The Australian media is (rightly) in a tizz about the leaked transcript of the phone call between US President Donald Trump and Australian Prime Minister Malcolm Turnbull, where the tensions between the two are laid bare.
The first conversation between the two heads of state since Trump’s election turned sour, with the President actually telling Malcolm he had a more “pleasant” talk with Putin. In the end, Turnbull got his deal, and Trump — ostensibly — got to bully the Aussie PM.
The Washington Post scoop is top of the news in Australia, but how do our friends in the US feel about it? In a news environment where Trump stories change in a matter of minutes, how does it rate? This is what the US press thought of the transcript:
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“Produced by White House staff, the documents provide an unfiltered glimpse of Trump’s approach to the diplomatic aspect of his job, subjecting even a close neighbor and long-standing ally to streams of threats and invective as if aimed at U.S. adversaries.”
“But the full accounts of the conversations illustrated Mr Trump’s approach with foreign leaders — flattering his counterpart one moment, badgering him the next, always conscious of how the policies being discussed connected to his campaign promises and how they would affect his domestic political standing.”
“The Turnbull call ends in some bitterness, but it’s notable that Trump basically concedes to Turnbull, admitting the U.S. would follow through on an agreed-upon intake of refugees. (Despite declaring it a ‘dumb deal’ on Twitter following the call, Trump never backed out of it.)”
“Turnbull’s theory seems to be that Trump understands force and will respond to it, and he too seems to have been proven right.”
“Two countries, two leaders, two approaches — yet both succeeded, for different reasons. The calls with Malcolm Turnbull and Enrique Pena Nieto are not only a valuable document of how diplomacy works; they would also set a pattern. Time and again, foreign leaders have found that Trump is hardly the hardened negotiator he claims, but is instead a pushover. If they can get into a one-on-one conversation with Trump, they can usually convince him to come around to their position. If that was true on paying for the wall and taking refugees, it stands to reason it would be true for lesser Trump priorities, too.”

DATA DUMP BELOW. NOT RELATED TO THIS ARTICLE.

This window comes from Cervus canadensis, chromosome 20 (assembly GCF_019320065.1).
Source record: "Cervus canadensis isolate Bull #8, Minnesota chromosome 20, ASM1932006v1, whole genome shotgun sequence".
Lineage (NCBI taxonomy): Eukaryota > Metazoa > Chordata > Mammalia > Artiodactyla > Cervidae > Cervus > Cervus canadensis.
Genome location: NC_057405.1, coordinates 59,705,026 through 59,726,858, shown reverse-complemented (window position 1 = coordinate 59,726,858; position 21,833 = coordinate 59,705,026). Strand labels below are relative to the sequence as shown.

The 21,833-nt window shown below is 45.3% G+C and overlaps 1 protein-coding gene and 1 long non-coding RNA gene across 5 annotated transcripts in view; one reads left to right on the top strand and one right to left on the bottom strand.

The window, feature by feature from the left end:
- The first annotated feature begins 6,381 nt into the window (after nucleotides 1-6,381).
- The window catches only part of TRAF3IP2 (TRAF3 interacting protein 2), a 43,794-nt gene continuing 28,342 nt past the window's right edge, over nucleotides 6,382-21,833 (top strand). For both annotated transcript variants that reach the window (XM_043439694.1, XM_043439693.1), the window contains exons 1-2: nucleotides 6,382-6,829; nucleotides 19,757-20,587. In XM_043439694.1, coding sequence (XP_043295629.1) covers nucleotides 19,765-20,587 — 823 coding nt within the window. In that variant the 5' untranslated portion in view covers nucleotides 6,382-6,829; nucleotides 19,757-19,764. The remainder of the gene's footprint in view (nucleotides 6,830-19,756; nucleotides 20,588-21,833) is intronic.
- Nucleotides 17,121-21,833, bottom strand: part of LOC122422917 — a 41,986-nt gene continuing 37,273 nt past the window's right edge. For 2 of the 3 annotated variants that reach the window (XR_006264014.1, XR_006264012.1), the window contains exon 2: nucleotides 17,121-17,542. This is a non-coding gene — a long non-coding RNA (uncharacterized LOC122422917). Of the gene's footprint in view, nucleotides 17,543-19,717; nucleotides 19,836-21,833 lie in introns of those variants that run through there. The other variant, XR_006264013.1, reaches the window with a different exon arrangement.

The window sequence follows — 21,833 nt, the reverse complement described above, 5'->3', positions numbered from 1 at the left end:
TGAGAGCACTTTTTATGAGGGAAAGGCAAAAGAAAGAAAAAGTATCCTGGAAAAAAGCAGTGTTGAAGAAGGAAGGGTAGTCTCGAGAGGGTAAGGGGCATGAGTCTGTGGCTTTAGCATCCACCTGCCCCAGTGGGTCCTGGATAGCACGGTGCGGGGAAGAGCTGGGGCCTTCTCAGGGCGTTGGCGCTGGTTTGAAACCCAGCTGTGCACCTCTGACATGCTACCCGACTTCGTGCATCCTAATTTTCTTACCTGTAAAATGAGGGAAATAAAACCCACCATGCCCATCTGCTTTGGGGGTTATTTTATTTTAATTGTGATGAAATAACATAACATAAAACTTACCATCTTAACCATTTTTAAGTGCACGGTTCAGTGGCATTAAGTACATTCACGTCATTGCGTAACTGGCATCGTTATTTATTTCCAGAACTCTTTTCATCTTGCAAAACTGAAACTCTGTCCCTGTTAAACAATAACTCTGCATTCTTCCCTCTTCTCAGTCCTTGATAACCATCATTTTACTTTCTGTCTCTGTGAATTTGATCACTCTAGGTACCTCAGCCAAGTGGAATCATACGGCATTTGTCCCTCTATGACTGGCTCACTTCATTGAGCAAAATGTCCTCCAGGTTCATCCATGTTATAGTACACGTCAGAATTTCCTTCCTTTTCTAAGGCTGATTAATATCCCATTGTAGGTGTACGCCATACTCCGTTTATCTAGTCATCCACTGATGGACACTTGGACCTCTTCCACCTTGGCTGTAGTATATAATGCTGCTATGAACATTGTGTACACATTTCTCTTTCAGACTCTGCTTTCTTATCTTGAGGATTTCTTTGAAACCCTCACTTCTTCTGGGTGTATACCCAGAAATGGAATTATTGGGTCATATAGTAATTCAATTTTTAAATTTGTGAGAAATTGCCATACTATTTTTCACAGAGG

“The transcript of Donald Trump’s discussion with Australian prime minister Malcolm Turnbull obtained by the Washington Post reveals many things, but the most significant may be that Trump in his private negotiations is every bit as mentally limited as he appears to be in public … By the time I was halfway through it, my brain could not stop screaming at Trump for his failure to understand what Turnbull was telling him.”
“It shows Trump misunderstands the refugee issue in Australia and views people who fled their countries as exclusively ‘bad’ — potential terrorists who were detained because they aren’t good people, not because of the country’s laws.”
“… Trump carried out a phone conversation with Australian Prime Minister Malcolm Turnbull, which grew sour when Trump rejected an agreement to take in refugees. The transcript shows Trump growing progressively more agitated, eventually telling his Australian counterpart the call was the most irksome of the day.”
“A day before Attorney General Jeff Sessions is set to discuss a new leak crackdown, the transcripts of two heated January phone calls President Trump held with foreign leaders spilled into the headlines.
“The report … aired new details over the president’s infamously tense phone call the next day with Australian Prime Minister Malcolm Turnbull.”
“The transcripts feature Trump’s phone calls to the pair of world leaders, created by White House staff. Details of the documents were revealed in the first months of the Trump administration, but this is the first time the full texts of the conversations have been published entirely.
“The president was more frank with Turnbull, raging against a refugee deal made by the Obama administration. ‘This is a stupid deal. This deal will make me look terrible,’ he said, denying Turnbull’s insistence that it would look good for the United States. ‘This shows me to be a dope.’”
“Such documents should have been very closely held, accessible to only a few senior officials. Their publication reflects the intensity of the war inside the White House between rival factions — and a reminder that, for all his well-advertised toughness, the new chief of staff, John Kelly, is going to find it very hard to impose discipline on an institution that is dysfunctional from the top down … The transcripts of his conversations with Enrique Pena Nieto and Malcolm Turnbull show the president to be no more coherent in private than he is public: ill-informed — even about a major attack on US soil — and narcissistic to the point of absurdity.”